Have you ever wondered how an acclaimed Parisian pastry shop like Pain de Sucre makes their macarons? Granted, you might already know exactly how it’s done, if you’re in the habit of churning out 1800 of them a day yourself. For the rest of us, this twenty-four photo spread will serve as an eye-opener . . . and will likely be the first time you’ve ever seen a macaron machine. And today is merely Part I of the Pain de Sucre macaron extravaganza! This Thursday will feature even more photos in Part II, when the macarons get filled en-masse.
Before we dig in, let me just thank my acclaimed macaron cookbook author friend, Jill Colonna, for setting up this photo session for us. She and I had gone to Pain de Sucre one morning, when she struck up a conversation with co-owner, Didier Mathray, about how they craft their macs. Shortly after mentioning, “Well, I did write a macaron cookbook,” Monsieur Mathray was all like, “Oh, you’re the Jill Colonna. Well, in that case, you and Adam must come soon to see how we do it here.” So that’s exactly what we decided to do. Let’s get cookin’ . . .
Ok, so in the very top shot, you saw a mound of almond flour with Pain de Sucre’s secret blend of powdered food coloring resting atop it all. What type of macs will that produce? If you’re thinking “paprika chili macs”, you are totally wrong. If you’re thinking “caramel”, you are correct. But in order to make those at Pain de Sucre, you’re going to need more than just some egg whites; you need a cauldron of boiling sugar (above). For Pain de Sucre does not do their macarons with a French meringue. Oh, no, they are all about the Italian meringue here – which explains so much about the unique texture I know and love as Pain de Sucre’s trademark.
Behold! A stand mixer so large and powerful it could probably turn your little KitchenAid into a frothy meringue, too. I believe the bowl here contains somewhere in the neighborhood of 100 billion egg whites (note: that is a guesstimate)…
With the sugar at the perfect temp and the whites whipped into submission, it was time for them to join forces, ever so slowly. Never wanting to cook the egg whites, the sugar must be gradually added . . .
Then the food coloring goes in, while the bowl gets a little scraping. Always keep the sides of the bowl tidy, kids…
Thoroughly mixed, it looks like we have a huge glob of milk chocolate ganache. Yum. ..
Now we have to add our almond flour and play, “Let’s see how close I can get my fingers to the paddle without getting them broken.”…
Last but not least, we need to add about a litre of egg whites to mellow the mixture out into something suitable for piping, or in the case of Pain de Sucre, to make sure the texture is just right for the macaron machine.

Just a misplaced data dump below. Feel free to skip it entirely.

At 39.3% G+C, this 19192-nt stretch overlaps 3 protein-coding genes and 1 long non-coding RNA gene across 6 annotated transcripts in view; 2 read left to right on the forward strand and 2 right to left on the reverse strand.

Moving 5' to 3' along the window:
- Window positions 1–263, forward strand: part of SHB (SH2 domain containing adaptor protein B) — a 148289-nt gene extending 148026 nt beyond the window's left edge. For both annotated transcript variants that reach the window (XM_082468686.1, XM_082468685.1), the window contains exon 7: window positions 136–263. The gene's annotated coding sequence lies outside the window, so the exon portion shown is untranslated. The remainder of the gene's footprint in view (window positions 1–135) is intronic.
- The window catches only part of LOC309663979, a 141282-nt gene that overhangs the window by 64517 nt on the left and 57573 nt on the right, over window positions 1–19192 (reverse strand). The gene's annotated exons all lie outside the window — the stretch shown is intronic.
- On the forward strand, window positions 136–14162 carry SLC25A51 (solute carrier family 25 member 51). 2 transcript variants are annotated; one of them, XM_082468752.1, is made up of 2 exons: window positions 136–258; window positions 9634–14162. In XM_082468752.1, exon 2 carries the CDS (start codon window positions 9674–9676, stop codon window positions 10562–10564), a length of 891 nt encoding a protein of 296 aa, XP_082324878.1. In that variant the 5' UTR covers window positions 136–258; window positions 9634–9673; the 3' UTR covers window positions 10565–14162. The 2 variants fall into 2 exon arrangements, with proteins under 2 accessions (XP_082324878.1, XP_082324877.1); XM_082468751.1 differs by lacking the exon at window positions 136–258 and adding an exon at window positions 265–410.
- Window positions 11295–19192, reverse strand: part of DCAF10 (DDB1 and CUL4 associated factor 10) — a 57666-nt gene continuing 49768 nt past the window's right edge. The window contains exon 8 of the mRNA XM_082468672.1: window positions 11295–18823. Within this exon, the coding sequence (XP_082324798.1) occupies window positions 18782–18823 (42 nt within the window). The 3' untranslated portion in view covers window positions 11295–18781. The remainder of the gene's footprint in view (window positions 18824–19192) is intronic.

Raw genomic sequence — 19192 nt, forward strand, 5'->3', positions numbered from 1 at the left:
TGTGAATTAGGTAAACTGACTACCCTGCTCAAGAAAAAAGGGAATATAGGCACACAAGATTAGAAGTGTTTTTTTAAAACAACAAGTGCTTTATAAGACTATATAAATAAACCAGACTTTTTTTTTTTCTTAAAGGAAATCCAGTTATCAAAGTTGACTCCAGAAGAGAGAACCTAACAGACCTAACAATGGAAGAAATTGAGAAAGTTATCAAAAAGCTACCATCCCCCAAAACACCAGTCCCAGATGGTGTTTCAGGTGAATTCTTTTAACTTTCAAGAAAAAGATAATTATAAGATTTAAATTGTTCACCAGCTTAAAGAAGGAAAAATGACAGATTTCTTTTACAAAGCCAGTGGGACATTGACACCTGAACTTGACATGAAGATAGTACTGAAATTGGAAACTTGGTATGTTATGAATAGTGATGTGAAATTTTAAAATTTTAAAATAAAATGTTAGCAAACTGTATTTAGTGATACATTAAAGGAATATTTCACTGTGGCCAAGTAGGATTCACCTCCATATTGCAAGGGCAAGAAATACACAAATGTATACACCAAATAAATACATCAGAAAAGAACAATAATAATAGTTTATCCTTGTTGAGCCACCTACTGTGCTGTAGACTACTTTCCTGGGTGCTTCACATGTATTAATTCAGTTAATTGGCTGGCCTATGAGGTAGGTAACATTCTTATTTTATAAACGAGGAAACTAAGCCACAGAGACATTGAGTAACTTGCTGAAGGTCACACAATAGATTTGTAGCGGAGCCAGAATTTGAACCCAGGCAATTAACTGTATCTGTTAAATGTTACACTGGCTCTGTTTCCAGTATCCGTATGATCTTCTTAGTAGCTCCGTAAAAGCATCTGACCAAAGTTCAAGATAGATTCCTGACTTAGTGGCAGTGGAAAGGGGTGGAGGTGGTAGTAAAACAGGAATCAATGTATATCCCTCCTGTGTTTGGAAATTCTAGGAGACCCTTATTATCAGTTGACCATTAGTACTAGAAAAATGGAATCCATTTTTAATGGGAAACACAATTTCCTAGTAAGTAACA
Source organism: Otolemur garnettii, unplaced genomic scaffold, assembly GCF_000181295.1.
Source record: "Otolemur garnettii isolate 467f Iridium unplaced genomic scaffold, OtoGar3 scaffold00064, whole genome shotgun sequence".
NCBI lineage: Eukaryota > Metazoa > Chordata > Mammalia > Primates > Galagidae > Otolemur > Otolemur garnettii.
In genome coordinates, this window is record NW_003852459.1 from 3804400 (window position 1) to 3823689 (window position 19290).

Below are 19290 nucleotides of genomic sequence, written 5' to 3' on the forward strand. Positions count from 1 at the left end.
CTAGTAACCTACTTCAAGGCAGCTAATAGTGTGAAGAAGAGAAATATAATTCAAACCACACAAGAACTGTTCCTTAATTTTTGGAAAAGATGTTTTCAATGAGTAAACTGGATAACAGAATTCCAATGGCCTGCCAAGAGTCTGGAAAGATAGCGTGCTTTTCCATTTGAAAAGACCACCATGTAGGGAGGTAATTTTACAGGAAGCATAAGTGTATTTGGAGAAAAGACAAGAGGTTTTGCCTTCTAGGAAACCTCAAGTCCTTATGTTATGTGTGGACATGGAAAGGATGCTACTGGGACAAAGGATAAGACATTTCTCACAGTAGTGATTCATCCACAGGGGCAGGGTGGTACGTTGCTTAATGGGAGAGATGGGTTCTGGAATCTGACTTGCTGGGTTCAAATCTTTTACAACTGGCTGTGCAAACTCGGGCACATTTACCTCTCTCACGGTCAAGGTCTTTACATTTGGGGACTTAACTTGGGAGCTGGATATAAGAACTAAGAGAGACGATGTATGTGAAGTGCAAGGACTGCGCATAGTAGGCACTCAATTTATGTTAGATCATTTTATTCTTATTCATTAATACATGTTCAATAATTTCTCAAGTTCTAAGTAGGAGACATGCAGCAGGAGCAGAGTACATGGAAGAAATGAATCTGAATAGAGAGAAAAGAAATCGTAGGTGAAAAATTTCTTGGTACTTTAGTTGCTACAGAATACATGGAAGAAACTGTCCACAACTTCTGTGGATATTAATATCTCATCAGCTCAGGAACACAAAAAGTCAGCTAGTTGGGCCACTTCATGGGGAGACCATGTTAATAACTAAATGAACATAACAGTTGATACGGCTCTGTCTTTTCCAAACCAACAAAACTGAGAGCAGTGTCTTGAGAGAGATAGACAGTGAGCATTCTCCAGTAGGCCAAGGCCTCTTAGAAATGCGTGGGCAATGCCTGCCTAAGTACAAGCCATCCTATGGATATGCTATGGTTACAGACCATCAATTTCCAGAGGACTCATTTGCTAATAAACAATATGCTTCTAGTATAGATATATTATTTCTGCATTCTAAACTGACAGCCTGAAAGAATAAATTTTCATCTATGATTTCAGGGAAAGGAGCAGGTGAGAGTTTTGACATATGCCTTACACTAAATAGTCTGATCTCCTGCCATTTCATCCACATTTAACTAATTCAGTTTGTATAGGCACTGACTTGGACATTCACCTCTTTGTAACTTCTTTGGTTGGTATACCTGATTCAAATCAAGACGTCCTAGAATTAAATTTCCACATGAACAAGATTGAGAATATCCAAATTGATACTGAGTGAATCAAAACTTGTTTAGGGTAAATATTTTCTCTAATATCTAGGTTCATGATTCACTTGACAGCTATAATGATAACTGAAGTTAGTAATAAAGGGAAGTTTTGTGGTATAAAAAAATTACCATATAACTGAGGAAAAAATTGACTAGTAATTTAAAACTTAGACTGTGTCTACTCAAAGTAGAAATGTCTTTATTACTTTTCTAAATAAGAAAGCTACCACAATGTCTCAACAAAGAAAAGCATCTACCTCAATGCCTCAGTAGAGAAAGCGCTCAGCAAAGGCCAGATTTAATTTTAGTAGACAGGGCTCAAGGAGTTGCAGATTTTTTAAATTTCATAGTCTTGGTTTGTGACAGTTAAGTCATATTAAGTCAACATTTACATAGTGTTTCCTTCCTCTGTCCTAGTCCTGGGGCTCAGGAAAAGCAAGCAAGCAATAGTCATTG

Before it goes into the Macaronage 5000, it’s necessary to transfer it to another bowl and do a little hand mixing, to make sure everything is well-incorporated.
Halfway through the hand mixing, it’s important to look at your photographer and say, “Do you have any idea how painful it is to mix this much by hand? The sensation in my forearms is . . . searing!” Should you find yourself without an in-kitchen photographer, you can take a little break, before continuing. But if you are being filmed, continue on . . .
Start pouring all that brown goo into the hopper . . .
Get as much out as you possibly can. Ideally, the bowl should be so clean that not even one more mac could be made from the leftovers.
Now your machine is ready to go . . .
With a parchment lined sheet loaded, you press a series of buttons and let the magic happen . . .
They all come out exactly the same size and with a perfect nipple on top. Perky! . . .
As each sheet pops out the end, you need to stand there and beat the **** out of it against the counter. This is crucial not only for removing air pockets but for contributing to your eventual deafness. During this stage, Jill and I just looked at each other like, “Uh, shouldn’t you be wearing something -30db rated if you’re going to do that all day?!” It was loud.
Anyway, now is the time to quickly assess the quality of your counter slams . . .
Good slams? Then put this sheet of 60 on the rack . . .
Now quickly run around to the other side of the machine and feed a new sheet in. You’ll need clockwork timing and eagle-eyes to do it perfectly . . .
Once the machine has had its way with the macaron batter, you’ll need to pipe the last little bits out by hand. Jill and I were told that, until this past December, that’s how all the macarons were done. Can you imagine doing 1800 macarons by hand? The machine has revolutionized life in Pain de Sucre’s kitchen.
Slide the last of those puppies onto the rack . . .
And now you have a gigantic tower of macarons . . .
Into the oven they go. You can hear an excited “Weeeeeee!” with every sheet that slides in. Those little guys are happy to puff up and become official Pain de Sucre macarons.
Ok, so that’s the macaron-making process (minus the recipe I’ve been sworn to keep secret) – all the way up until the go into the oven. Thursday is when you get to see Part II of Pain de Sucre Macarons. We’ll be switching gears from the caramel macs to the Pistache-Griottes. Since they have two fillings, the shots are extra fun. And tomorrow be sure to tune in for a very special announcement If you live in/near Paris or happen to be in town on June 25th . . . well, you’ll see tomorrow.